4: Heads-I-win, tales-you-lose pricing. I go on endlessly about the perils of fixed-price projects; namely, how they can poison the agile methodology that's the core of lowering project costs. Asking a consultant to absorb the risk of fixed price can mean doubling the bid.
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Some clients take it a step further with "hourly rates, with not-to-exceed" clauses. This makes perfect sense to every purchasing manager in the world, but it contaminates your project with sloppy thinking, gamesmanship and an adversarial relationship. Agile requires trust. If you aren't willing to start there, go back to waterfall.
3: Requiring the consultant to cover you for patent infringement on patents that don't even exist yet. Patent trolls are a grim reality, yes, but it's a bit much to require a consultant to cover infringement costs and all lawyer fees for patents that you haven't issued yet (pending ones are secrets) or can't read (because they're in a foreign language). Most firms can't buy insurance coverage for this at all, so if a huge infringement judgment ever happens, all you'll do is bankrupt your supplier. That'll help.
2: Mandating clumsy, overly detailed project reporting that the project manager doesn't have time to understand. Measuring the wrong things doesn't help. It can actually cloud visibility. There's simply no substitute for a strong, trusted project manager with enough time and energy to keep the project schedule and budget on track.
1: Relying on a requirements tome, not a strong project manager. The RFP process works for hardware systems. It means almost nothing to success of custom software — and for cloud projects, I'd go as far as to say that they contribute to project failure.
Unless you're willing to invest an enormous amount of money on an exhaustive requirements spec, the RFP documents will be full of bad assumptions, misunderstood requirements and overblown details that all conspire to make your project a mess. With larger projects, many of the pages are obsolete or invalid by the time you implement them.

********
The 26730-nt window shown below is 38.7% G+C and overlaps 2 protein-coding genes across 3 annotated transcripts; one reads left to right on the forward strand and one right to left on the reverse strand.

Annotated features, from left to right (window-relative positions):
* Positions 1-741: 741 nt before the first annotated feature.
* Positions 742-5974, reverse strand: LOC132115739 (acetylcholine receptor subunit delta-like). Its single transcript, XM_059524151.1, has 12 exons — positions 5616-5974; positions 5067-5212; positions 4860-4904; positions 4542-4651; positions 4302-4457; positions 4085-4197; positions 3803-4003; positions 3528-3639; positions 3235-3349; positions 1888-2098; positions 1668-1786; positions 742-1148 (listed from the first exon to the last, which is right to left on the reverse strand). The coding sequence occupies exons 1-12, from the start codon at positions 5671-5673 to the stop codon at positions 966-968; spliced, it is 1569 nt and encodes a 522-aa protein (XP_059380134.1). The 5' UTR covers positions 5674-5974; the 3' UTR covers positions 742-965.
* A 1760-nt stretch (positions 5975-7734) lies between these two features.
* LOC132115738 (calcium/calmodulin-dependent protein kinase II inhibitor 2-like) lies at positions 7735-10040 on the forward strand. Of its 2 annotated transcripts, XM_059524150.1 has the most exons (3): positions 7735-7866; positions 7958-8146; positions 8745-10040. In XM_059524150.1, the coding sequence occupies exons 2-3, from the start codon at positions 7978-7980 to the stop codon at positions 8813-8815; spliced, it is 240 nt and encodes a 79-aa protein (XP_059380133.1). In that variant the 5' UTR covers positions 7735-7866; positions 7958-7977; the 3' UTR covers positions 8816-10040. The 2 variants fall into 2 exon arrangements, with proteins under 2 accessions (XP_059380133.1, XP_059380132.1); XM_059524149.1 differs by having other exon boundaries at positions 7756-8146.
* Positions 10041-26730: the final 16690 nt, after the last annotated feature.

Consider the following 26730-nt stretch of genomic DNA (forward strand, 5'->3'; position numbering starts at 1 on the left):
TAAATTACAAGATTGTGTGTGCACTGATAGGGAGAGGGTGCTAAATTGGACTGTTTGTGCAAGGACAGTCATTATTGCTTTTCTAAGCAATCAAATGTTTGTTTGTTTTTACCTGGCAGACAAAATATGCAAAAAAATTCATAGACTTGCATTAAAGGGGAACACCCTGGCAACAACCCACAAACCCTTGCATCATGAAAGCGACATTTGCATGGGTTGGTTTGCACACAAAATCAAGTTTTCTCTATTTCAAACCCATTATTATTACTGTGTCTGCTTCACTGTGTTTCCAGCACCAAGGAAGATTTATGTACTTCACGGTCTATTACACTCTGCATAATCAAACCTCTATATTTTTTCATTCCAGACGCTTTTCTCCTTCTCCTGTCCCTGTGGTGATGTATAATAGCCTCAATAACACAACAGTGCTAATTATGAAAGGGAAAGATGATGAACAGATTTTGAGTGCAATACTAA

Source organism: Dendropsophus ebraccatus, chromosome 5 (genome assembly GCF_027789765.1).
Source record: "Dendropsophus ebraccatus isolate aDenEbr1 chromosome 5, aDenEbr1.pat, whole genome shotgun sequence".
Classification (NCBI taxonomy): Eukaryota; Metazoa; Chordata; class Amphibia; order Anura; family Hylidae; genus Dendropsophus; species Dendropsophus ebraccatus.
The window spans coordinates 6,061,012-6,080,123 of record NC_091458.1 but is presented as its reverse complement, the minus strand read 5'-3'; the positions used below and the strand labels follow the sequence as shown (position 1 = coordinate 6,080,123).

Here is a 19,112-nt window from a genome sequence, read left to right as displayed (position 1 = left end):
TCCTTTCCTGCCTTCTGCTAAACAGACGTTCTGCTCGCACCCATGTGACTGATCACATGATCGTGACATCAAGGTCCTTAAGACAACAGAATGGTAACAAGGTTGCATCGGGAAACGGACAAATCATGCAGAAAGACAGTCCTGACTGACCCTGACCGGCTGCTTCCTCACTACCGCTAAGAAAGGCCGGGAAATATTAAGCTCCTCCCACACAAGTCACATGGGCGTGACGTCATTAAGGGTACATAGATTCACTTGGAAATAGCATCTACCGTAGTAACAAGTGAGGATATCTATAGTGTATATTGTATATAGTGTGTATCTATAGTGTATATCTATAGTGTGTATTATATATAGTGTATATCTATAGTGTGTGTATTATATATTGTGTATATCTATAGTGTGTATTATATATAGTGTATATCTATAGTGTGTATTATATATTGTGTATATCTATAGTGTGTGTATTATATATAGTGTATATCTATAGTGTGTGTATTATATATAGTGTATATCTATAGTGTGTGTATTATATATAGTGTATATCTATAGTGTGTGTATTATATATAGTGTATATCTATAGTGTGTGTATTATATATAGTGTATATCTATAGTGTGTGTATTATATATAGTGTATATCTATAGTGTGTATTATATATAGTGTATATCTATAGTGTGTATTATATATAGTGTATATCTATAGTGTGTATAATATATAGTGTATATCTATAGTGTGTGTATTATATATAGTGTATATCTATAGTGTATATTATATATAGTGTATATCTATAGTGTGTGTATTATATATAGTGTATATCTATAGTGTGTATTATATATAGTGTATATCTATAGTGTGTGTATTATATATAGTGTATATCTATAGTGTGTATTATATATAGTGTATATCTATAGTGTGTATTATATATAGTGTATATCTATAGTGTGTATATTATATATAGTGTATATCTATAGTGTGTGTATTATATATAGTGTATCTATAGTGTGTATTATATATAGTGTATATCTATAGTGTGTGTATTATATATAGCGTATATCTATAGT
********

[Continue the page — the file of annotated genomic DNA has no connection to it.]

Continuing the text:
A small, flexible specification of goals with a dedicated, knowledgeable and strong project manager is a much better approach. Paper can't protect you from scope creep, misunderstandings and outdated goals, all of which contribute to project overruns.
Small Software Projects Don't Need Big, Onerous Contracts
The larger your company, the more likely you are to use these contractual tricks. In procuring large, long-running projects from large consultancies, such contracting issues can be easily amortized and hidden. Other than the high price tag, you may not even notice the effects on those projects.
Fine — but smaller projects, typical in IT's new cloud application paradigm, don't fare so well.
- You'll drive up project costs. The "minimum feasible project size" is probably $20,000. (Larger consultancies may not answer the phone for less than $500,000, but boutique shops can make a profit on much smaller projects &mdash if you'll only let them.)
- You'll lengthen the project schedule, as all the tech must be built from scratch, not from than recycling code or other IP.
- You're less likely to get bids from specialist shops where the proportion of sharp-shooters is higher. The average staff quality on your project will be lower.
- The inflexibility mandated in your contract means the project can't be as tight a "fit" to evolving requirements.
If you're trying to build software for today, and even tomorrow, you can't expect to succeed if you're still using the contracts of yesterday.
David Taber is the author of the Prentice Hall book, Salesforce.com Secrets of Success, now in its second edition, and is the CEO of SalesLogistix, a certified Salesforce.com consultancy focused on business process improvement through use of CRM systems. SalesLogistix clients are in North America, Europe, Israel and India. Taber has more than 25 years of experience in high tech, including 10 years at the VP level or above.